Constant-Speed Wire Feeder
Feeder operates from 24 or 115 VAC supplied by the welding power source
Constant Voltage (CV), Constant Potential (CP) Welding Machine
"Potential" and "voltage" are basically the same in meaning. This type of welding machine output maintains a relatively stable, consistent voltage regardless of the amperage output. It results in a relatively flat volt-amp curve as opposed to the drooping volt-amp curve of a typical Stick (SMAW) welding machine
Another name for amperage. The amount of electricity flowing past a point in a conductor every second
One or more discontinuities that cause a testing failure in a weld
Direct Current (DC)
Flows in one direction and does not reverse its direction of flow as does alternating current
Direct Current Electrode Negative (DCEN)
The specific direction of current flow through a welding circuit when the electrode lead is connected to the negative terminal and the work lead is connected to the positive terminal of a DC welding machine. Also called direct current, straight polarity (DCSP)
Direct Current Electrode Positive (DCEP)
The specific direction of current flow through a welding circuit when the electrode lead is connected to a positive terminal and the work lead is connected to a negative terminal to a DC welding machine. Also called direct current, reverse polarity (DCRP)
Dual Power Option™
Gives the option on the PipePro&trade 304 engine drive to use 230 volt single- or three-phase electric input power, eliminating engine wear, noise and emissions, as well as fuel costs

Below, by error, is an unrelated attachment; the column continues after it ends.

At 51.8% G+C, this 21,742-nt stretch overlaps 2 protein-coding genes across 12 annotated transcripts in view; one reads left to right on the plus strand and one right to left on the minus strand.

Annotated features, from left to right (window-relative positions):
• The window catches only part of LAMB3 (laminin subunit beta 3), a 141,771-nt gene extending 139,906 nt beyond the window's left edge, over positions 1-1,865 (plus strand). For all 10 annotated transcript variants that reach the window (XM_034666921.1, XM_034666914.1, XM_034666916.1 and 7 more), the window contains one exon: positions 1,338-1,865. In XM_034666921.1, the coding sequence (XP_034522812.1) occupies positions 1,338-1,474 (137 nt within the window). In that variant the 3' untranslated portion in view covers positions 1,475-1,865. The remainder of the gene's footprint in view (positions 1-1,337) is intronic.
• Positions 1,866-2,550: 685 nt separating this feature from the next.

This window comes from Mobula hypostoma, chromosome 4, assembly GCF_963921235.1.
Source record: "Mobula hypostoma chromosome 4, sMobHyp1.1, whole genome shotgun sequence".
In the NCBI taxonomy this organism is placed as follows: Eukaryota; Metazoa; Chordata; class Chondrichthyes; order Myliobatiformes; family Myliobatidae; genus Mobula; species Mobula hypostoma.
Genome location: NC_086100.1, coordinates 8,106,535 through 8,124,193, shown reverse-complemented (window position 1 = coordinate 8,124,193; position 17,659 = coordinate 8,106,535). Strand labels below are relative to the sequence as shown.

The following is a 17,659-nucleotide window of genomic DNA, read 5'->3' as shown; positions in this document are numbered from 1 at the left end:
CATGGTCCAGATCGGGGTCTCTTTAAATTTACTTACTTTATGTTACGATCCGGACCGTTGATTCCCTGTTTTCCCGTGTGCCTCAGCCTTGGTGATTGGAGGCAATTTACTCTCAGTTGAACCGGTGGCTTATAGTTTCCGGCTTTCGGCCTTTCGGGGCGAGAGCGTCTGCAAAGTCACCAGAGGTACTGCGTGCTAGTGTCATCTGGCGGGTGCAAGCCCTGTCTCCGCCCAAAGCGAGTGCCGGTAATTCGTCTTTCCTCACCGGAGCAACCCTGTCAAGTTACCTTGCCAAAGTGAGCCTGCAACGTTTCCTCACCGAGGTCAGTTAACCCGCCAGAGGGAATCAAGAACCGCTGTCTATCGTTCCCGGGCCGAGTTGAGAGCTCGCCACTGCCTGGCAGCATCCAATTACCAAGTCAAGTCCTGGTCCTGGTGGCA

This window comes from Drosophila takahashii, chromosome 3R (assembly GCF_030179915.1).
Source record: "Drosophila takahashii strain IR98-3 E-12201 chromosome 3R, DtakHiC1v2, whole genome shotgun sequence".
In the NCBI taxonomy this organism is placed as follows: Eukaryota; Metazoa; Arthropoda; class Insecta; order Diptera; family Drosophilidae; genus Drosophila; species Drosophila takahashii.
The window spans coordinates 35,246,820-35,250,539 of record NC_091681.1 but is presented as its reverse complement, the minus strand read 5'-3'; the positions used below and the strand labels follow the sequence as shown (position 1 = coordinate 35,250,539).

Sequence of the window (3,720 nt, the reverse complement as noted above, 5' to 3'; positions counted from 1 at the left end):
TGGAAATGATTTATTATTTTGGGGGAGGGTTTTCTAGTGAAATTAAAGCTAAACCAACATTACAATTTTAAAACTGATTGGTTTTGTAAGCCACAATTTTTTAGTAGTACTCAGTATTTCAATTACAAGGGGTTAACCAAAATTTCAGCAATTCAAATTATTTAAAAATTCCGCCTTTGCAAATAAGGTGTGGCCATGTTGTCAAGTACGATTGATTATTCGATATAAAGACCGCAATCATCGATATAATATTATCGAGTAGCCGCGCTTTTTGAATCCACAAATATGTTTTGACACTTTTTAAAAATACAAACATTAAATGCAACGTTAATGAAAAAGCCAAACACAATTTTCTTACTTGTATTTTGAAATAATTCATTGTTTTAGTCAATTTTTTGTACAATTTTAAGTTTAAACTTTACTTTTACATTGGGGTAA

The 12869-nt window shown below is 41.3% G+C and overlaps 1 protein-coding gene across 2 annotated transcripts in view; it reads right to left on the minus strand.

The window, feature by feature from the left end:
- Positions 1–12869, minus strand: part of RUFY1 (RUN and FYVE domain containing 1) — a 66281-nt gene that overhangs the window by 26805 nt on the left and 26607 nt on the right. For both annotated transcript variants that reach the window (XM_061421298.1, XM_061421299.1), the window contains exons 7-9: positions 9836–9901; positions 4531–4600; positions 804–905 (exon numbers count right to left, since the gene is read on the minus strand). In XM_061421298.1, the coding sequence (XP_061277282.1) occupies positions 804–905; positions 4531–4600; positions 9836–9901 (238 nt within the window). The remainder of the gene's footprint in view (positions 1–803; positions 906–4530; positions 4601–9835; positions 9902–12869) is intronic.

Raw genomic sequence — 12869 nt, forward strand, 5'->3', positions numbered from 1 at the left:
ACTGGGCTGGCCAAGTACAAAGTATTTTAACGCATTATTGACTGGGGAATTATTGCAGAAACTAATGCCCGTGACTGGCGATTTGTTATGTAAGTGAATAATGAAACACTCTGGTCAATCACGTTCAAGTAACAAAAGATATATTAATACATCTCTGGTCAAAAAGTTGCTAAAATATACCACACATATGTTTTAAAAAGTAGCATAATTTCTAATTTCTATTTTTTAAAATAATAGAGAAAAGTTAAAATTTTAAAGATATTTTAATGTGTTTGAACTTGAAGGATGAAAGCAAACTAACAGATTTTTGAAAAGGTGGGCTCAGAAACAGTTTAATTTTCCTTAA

Duty Cycle
The number of minutes out of a 10-minute time period an arc welding machine can be operated at maximum rated output. An example would be 60% duty cycle at 300 amps. This would mean that at 300 amps the welding machine can be used for 6 minutes and then must be allowed to cool with the fan motor running for 4 minutes. (Some manufacturers rate machines on a 5 minute cycle)
Internal power source cooling system that only works when needed, keeping internal components cleaner
FasTip™ Contact Tip
Patented, single-turn for quick change - no tools needed!
Fixed Automation
Automated, electronically controlled welding system for simple, straight or circular welds
Flexible Automation
Automated, robotically controlled welding system for complex shapes and applications where welding paths require torch-angle manipulation
Flux Cored Arc Welding (FCAW)
An arc welding process which melts and joins metals by heating them with an arc between a continuous, consumable electrode wire and the work. Shielding is obtained from a flux contained within the electrode core. Depending upon the type of flux-cored wire, added shielding may or may not be provided from externally supplied gas or gas mixture. Consumables: contact tips, flux cored wire, shielding gas (if required, depends on wire type)
Ground Connection